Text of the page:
Oh, and one other thing: If you think the your code might be useful for = a larger audience, please think about a contribution to IzPack.
One thing many developers ask about is how to get access to the variable= substitution system. This is not surprising, because customizing an instal= lation for a particular target environment is one of the most important fun= ctions of an installer and the variable substitution system plays a big par= t in this operation.
You can get access to the variable substitution system through the prote=
is variable is of the type
InstallData, which is in turn =
AutomatedInstallData. The Javadoc documentation=
will give you more details on these classes. Of particular interest in thi=
s context are the methods
Some of the interesting methods in
erFrame that you might want to explore are
lockNextButton(). They allow you =
to block the use of the button to move back to the previous panel and the b=
utton that moves to the next panel respectively. Being able to control the =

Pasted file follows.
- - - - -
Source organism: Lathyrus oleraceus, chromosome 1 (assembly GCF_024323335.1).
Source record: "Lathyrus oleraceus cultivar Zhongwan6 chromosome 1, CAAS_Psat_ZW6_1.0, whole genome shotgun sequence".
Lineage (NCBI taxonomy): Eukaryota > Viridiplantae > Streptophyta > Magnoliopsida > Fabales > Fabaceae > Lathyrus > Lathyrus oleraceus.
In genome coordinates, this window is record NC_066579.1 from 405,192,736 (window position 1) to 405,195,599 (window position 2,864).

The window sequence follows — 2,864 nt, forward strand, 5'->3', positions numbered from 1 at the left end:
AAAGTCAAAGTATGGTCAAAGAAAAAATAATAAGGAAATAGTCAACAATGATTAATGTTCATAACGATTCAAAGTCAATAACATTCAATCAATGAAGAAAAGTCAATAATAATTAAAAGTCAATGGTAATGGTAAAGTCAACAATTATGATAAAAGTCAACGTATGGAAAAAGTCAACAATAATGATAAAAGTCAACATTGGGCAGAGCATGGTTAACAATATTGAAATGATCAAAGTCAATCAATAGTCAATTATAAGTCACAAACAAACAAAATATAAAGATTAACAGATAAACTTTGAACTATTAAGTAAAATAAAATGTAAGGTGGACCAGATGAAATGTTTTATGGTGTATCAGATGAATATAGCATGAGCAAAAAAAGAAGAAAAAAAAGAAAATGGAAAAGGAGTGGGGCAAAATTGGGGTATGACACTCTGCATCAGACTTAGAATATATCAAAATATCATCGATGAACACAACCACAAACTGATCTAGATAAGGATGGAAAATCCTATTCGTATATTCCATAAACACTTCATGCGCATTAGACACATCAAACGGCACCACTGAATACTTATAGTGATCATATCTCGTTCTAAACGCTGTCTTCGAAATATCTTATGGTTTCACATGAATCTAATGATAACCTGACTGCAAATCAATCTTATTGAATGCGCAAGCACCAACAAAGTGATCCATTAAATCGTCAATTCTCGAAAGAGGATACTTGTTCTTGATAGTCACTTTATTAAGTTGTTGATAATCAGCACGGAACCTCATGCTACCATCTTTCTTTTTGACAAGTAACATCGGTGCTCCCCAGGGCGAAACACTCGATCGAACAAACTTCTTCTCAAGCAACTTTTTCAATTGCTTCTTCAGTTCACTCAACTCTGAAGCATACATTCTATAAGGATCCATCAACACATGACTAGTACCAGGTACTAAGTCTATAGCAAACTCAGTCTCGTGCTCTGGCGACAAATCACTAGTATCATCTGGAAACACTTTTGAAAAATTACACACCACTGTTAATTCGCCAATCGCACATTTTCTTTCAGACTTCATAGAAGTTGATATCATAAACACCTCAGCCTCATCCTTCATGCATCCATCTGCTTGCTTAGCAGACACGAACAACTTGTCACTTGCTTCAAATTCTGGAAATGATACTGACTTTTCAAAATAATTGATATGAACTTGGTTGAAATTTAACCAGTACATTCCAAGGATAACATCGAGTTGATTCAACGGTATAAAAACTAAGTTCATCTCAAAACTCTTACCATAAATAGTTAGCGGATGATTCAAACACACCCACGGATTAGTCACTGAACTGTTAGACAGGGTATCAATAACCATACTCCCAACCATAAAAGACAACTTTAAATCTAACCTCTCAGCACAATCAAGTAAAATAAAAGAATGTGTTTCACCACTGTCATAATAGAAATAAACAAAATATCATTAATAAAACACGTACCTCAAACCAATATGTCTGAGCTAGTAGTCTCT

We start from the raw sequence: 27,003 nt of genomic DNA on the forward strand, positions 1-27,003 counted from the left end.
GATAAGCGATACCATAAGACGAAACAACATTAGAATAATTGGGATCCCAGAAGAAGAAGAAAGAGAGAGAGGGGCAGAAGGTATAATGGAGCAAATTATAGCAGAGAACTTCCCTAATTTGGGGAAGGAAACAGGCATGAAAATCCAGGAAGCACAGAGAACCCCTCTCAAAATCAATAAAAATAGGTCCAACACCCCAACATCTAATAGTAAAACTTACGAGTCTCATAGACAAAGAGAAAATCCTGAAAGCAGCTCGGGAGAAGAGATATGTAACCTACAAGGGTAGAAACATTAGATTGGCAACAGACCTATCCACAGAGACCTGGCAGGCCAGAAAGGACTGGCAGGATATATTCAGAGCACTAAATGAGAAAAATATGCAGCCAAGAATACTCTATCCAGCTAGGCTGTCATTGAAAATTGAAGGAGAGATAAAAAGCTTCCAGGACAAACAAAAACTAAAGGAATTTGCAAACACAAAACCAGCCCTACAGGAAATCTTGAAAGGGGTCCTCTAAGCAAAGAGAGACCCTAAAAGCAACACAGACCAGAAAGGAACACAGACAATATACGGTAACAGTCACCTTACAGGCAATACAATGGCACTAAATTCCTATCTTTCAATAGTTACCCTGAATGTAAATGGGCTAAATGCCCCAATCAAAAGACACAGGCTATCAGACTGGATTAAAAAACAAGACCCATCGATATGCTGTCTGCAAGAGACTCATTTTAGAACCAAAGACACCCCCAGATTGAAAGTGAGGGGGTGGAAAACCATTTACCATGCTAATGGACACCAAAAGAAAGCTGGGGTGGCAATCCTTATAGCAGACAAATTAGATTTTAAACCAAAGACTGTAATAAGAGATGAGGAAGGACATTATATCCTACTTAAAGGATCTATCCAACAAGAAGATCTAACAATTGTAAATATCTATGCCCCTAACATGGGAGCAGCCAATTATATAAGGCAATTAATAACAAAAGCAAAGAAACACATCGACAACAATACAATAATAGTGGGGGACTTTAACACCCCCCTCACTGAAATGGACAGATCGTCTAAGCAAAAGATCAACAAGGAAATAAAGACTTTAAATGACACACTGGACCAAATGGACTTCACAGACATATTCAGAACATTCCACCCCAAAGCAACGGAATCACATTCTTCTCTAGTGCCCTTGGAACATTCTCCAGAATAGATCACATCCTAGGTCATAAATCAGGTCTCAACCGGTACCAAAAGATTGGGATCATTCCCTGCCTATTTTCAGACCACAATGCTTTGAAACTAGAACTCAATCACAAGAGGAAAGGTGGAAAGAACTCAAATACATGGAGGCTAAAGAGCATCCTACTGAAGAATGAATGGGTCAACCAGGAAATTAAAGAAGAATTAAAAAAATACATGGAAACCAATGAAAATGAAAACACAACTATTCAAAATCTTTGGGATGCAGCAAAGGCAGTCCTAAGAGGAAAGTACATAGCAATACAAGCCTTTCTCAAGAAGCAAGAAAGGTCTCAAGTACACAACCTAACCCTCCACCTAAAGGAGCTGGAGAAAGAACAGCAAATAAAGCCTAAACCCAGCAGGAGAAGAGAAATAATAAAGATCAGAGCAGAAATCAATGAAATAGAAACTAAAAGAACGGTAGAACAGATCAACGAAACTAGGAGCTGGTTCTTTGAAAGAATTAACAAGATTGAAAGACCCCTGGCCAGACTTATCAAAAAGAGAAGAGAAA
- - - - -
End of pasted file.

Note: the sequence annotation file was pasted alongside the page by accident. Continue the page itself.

availability of these buttons to the user is important if one of your panel=
s performs a task where the effects cannot be undone. If the user would nav=
igate back to the previous panel your installation might get into an unknow=
n or even unstable state. On the other hand, if the operations in one panel=
vitally depend that a task in the previous panel is completed, then you sh=
ould block the use of the next button until that task is completed.
If you need configuration files for your panel you would want to use XML=
for that purpose. To read XML files you should use NanoXML, as it is guara=
nteed to be available at installation time. In fact, all of the IzPack infr=
astructure uses NanoXML to read XML files. First you should read the NanoXM=
L documentation. The documentation is included as PDF file with the IzPack =
distribution, have a look in
/doc/nanoxml. In addition to=
that, the Javadoc-generated class documentation is an excellent resource t=
o get help on NanoXML. And then, there is always the code of other panels t=
o see practical examples. Generally, it is a much simpler matter to use Nan=
oXML then to use the DOM included with the Java distribution, so don't hesi=
tate to explore NanoXML.
If your panel requires any supporting classes that are part of the panel= s package, then you must place the .class files into the same directory wit= h your panel .class file.
It is also possible to have supporting classes that are not part of the =